A new MRI technique, called “chemical shift,” can help identify the smallest presence of fat. The presence of fat helps differentiate between clear cell renal cell carcinoma and other types of renal cancer. Renal cell carcinoma, or hypernephroma, originates in the proximal convoluted tubule lining. It is the most common kidney cancer (about 80% of cases), and also the most lethal of all genitourinary tumors (genital and urinary-related).
This cancer has the greatest potential to metastasize, which is what makes it so lethal. The five-year survival rate is 60-70% before metastases have spread.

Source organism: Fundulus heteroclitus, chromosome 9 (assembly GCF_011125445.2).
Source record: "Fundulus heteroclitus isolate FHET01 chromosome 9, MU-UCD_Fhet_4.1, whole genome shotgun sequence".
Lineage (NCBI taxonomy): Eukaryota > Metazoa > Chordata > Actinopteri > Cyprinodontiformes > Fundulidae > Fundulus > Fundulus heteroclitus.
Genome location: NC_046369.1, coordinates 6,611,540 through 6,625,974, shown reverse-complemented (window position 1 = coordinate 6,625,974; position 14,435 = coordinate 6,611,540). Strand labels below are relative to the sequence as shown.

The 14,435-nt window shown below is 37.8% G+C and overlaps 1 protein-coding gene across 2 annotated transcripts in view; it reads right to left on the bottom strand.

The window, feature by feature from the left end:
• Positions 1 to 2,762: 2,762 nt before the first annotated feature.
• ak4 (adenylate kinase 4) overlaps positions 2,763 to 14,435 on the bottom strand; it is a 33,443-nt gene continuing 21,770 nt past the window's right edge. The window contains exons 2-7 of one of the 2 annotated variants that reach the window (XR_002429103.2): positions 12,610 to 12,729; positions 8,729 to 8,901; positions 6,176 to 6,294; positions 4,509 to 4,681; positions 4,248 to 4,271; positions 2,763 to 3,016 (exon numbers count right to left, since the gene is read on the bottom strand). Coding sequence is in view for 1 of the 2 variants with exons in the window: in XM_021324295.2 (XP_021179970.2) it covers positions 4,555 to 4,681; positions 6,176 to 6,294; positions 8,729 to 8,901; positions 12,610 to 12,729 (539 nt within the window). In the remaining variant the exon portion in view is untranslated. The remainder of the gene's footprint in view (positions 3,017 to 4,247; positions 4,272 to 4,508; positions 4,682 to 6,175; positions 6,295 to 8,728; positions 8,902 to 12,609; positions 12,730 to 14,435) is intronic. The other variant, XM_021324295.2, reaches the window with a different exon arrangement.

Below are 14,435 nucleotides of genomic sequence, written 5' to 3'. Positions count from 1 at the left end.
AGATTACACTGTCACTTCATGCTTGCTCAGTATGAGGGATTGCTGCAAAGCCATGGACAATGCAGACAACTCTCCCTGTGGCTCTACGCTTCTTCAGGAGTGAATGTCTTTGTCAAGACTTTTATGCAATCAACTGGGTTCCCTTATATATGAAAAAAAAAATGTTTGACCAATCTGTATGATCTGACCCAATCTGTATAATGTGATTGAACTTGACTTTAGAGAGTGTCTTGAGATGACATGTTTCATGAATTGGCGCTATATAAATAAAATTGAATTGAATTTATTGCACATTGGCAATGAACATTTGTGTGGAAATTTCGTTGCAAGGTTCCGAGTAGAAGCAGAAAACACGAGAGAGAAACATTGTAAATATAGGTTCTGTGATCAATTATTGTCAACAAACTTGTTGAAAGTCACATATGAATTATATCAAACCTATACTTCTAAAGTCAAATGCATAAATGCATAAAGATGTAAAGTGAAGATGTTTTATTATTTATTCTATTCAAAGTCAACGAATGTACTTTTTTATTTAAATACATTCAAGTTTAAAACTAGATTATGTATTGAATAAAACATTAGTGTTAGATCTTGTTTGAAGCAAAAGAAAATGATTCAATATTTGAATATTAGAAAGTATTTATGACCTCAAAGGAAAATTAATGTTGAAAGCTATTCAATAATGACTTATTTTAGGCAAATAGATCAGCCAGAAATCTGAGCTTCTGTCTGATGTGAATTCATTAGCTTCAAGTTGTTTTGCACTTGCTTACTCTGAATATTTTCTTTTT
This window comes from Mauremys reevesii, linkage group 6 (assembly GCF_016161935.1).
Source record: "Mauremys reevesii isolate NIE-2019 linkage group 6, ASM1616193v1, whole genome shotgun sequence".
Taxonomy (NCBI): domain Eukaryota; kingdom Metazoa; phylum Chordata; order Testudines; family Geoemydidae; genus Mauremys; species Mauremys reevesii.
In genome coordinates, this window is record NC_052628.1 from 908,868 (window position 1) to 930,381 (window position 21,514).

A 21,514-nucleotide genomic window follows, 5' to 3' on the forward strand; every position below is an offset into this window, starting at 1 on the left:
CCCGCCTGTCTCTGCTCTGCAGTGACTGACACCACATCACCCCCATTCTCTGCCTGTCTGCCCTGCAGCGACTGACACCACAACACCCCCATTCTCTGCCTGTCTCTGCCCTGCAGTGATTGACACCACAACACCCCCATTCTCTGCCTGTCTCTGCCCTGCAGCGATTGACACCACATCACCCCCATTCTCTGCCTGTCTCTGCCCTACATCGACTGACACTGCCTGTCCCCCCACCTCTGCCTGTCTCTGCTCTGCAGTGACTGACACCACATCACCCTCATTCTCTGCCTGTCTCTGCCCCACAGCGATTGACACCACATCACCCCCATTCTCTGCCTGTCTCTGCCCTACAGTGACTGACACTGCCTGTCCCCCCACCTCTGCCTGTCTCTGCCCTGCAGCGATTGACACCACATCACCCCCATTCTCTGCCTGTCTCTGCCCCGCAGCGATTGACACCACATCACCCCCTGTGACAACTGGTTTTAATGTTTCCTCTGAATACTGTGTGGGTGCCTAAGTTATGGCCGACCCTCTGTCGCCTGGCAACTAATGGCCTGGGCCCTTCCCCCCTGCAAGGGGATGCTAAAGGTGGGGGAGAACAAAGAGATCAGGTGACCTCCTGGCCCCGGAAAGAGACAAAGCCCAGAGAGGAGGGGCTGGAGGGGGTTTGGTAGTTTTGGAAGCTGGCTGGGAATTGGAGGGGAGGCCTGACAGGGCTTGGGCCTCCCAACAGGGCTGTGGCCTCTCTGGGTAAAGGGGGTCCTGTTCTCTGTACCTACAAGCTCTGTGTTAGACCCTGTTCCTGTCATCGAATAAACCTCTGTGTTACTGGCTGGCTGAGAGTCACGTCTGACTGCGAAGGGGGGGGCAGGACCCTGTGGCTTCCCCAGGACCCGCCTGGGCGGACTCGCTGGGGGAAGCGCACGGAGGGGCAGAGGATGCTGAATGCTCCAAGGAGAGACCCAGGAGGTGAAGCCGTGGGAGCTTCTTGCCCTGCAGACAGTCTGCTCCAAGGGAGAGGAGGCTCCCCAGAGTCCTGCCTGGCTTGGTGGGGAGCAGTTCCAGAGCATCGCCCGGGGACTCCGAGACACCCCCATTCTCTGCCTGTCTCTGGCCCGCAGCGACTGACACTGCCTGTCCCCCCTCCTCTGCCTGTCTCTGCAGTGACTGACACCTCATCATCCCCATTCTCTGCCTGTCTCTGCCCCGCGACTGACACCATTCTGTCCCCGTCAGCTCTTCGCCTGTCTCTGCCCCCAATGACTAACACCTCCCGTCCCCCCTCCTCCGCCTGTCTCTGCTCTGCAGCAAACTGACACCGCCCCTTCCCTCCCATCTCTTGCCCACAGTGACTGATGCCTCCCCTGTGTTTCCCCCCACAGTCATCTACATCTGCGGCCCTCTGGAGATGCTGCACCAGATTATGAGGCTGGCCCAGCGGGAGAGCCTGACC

Dr. Azadeh Elmi from Massachusetts General Hospital in Boston found that MRI scans were 83% accurate in identifying clear cell renal cell carcinoma. This detection is a less-invasive way to properly identify and conquer cancer. The more a doctor knows about what he or she is dealing with, the more refined the treatments can be.
To read more about the study, you can read the article here.
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